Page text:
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“ He observed, a principal source of erroneous judgement was, viewing things partially, and only on one side; as, for instance, fortune-hunters, when they contemplated the fortunes singly and separately, it was a dazzling and tempting object; but when they came to possess the wives and their fortunes together, they began to suspect they had not made quite so good a bargain.

“Speaking of the late duke of Northumberland living very magnificently when lord lieutenant of Ireland, somebody remarked, it would be difficult to find a suitable successor to him: then, exclaimed Johnson, he is only fit to succeed himself.'

" He advised me, if possible, to have a good orchard. He knew, he said, a clergyman of small income, who brought up a family very reputably, which he chiefly fed with apple dumplings.

“He said, he had known several good scholars among the Irish gentlemen; but scarcely any of them correct in quantity. He extended the same observation to Scotland.

“Speaking of a certain prelate, who exerted himself very laudably in building churches and parsonage-houses ;

However,' said he, ' I do not find that he is esteemed a man of much professional learning, or a liberal patron of it ;-yet it is well where a man possesses any strong positive excellence.-Few have all kinds of merit belonging to their character. We must not examine matters too deeply.-No, sir, a fallible being will fail somewhere.'

“Talking of the Irish clergy, he said, Swift was a man of great parts, and the instrument of much good to his country.-Berkeley was a profound scholar, as well as a man of fine imagination: but Usher, he said, was the great luminary of the Irish church; and a greater, he added, no church could boast of; at least in modern times.

“ We dined tête-à-tête at the Mitre, as I was preparing to return to Ireland, after an absence of many years. I regretted much leaving London, where I had formed many agreeable connections.

Sir,' said he, “I don't wonder at it: no man fond of letters leaves London

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without regret. But remember, sir, you have seen and enjoyed a great deal :—you 'have seen life in its highest decorations, and the world has nothing new to exhibit. -No man is so well qualified to leave publick life as he who has long tried it, and known it well. We are always hankering after untried situations, and imagining greater felicity from them than they can afford. No, sir, knowledge and virtue may be acquired in all countries; and your local consequence will make you some amends for the intellectual gratifications you relinquish.' Then he quoted the following lines with great pathos :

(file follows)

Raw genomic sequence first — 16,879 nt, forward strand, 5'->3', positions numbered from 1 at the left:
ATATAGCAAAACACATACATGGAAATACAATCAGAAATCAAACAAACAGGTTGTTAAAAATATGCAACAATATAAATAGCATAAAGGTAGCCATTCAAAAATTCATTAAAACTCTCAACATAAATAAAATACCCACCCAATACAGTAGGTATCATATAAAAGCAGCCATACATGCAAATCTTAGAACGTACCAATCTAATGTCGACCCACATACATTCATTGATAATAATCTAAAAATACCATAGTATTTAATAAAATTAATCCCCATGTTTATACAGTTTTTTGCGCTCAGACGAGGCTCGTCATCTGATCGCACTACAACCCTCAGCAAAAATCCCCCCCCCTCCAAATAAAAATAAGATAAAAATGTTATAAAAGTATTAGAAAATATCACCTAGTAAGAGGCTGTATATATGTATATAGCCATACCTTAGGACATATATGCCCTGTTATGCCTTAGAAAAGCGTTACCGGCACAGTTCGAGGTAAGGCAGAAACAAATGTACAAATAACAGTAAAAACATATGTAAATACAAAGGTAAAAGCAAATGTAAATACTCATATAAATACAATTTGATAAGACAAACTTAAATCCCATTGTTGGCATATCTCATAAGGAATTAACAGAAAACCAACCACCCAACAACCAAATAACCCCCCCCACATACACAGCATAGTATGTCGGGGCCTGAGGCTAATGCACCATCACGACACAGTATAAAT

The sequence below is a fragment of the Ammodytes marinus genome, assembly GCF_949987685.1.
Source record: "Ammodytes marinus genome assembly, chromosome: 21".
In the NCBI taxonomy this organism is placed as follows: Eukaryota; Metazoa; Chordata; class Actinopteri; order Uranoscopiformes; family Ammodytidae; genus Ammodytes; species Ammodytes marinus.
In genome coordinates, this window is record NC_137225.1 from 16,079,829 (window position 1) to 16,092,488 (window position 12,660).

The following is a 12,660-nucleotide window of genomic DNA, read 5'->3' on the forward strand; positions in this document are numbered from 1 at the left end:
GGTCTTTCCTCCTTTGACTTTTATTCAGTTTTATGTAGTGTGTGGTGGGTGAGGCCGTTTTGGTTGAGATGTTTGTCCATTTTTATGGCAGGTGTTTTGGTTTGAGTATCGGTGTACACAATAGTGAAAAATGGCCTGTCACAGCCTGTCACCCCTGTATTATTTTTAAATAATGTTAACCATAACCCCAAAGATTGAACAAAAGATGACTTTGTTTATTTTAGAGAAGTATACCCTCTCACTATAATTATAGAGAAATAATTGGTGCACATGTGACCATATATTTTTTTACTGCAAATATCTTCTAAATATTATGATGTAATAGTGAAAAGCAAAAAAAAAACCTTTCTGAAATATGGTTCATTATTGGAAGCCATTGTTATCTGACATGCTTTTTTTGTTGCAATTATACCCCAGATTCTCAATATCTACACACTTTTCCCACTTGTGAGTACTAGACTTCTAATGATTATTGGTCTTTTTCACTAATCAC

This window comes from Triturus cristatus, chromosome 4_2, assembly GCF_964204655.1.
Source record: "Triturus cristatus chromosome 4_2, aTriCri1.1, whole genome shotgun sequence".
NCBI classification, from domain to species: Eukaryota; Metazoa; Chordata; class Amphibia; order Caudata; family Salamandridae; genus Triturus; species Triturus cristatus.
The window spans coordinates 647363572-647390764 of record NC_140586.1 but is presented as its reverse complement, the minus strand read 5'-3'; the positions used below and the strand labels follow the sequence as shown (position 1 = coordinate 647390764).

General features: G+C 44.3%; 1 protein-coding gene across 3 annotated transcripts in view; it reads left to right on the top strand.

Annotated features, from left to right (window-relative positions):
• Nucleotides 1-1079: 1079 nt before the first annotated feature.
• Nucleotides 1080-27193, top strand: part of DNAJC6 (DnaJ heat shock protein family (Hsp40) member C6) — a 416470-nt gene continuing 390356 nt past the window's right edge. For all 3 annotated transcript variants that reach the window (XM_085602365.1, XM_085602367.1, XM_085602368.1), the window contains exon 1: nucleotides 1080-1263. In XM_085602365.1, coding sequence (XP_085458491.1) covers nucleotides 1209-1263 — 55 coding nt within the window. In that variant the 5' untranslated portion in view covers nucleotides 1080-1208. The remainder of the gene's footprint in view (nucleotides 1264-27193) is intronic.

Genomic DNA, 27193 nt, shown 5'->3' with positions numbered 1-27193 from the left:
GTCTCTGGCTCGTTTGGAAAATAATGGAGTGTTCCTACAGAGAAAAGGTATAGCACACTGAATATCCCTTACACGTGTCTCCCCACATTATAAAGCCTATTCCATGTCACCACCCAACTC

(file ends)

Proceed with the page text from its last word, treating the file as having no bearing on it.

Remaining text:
He who has early known the pomps of state,
(For things unknown 'tis ignorance to condemn ;)
And after having view'd the gaudy bait,
Can boldly say, The trifle I contemn;
With such a one contented could I live,

Contented could I die 9.“ He then took a most affecting leave of me; said, he

9 Mr. Malone, with characteristic zeal to trace these verses to the fountainhead, after having in vain turned over several of our elder poets with the hope of lighting on them, applied to Dr. Maxwell himself, at that time resident at Bath, for the purpose of ascertaining their author ; but that gentleman could furnish him no aid in his researches. At length the lines were discovered by the author's second son, Mr. James Boswell, in the London Magazine for July, 1732, where they form part of a poem on Retirement, there published anonymously, but in fact (as he afterwards found) copied with some slight variations from one of Walsh's smaller poems, entitled The Retirement; and they exhibit another proof of what has been elsewhere observed by the author of the work before us, that Johnson retained in his memory fragments of obscure or neglected poetry. In quoting verses of that description, he appears, by a slight variation, to have sometimes given them a moral turn, and to have dexterously adapted them to his own sentiments, where the original had a very different tendency. Thus, in the present instance, (as Mr. J. Boswell remarked,)“ the author of the poem above mentioned exhibits himself as having retired to the country, to avoid the vain follies of a town life,-ambition, avarice, and the pursuit of pleasure, contrasted with the enjoyments of the country, and the delightful conversation that the brooks, etc. furnish ; which he holds to be infinitely more pleasing and instructive than any which towns afford. He is then led to consider the weakness of the human mind; and after lamenting that he, (the writer,) who is neither enslaved by avarice, ambition, or pleasure, has yet made himself a slave to love, he thus proceeds:

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knew it was a point of duty that called me away.- We' shall all be sorry to lose you,' said he : laudo tamen.

In 1771 he publisbed another political pamphlet entitled Thoughts on the late Transactions respecting Falkland's Islands, in which, upon materials furnished to him


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If this dire passion never will be done,

If beauty always must my heart enthral,
O, rather let me be enslaved by one,

Than madly thus become a slave to all :
One who has early known the pomp of state,

For things unknown 'tis ignorance to condemn,
And, after having view'd the gaudy bait,

Can coldly say, The trifle I contemn;
In her blest arms contented could I live,

Contented could I die. But, O, my mind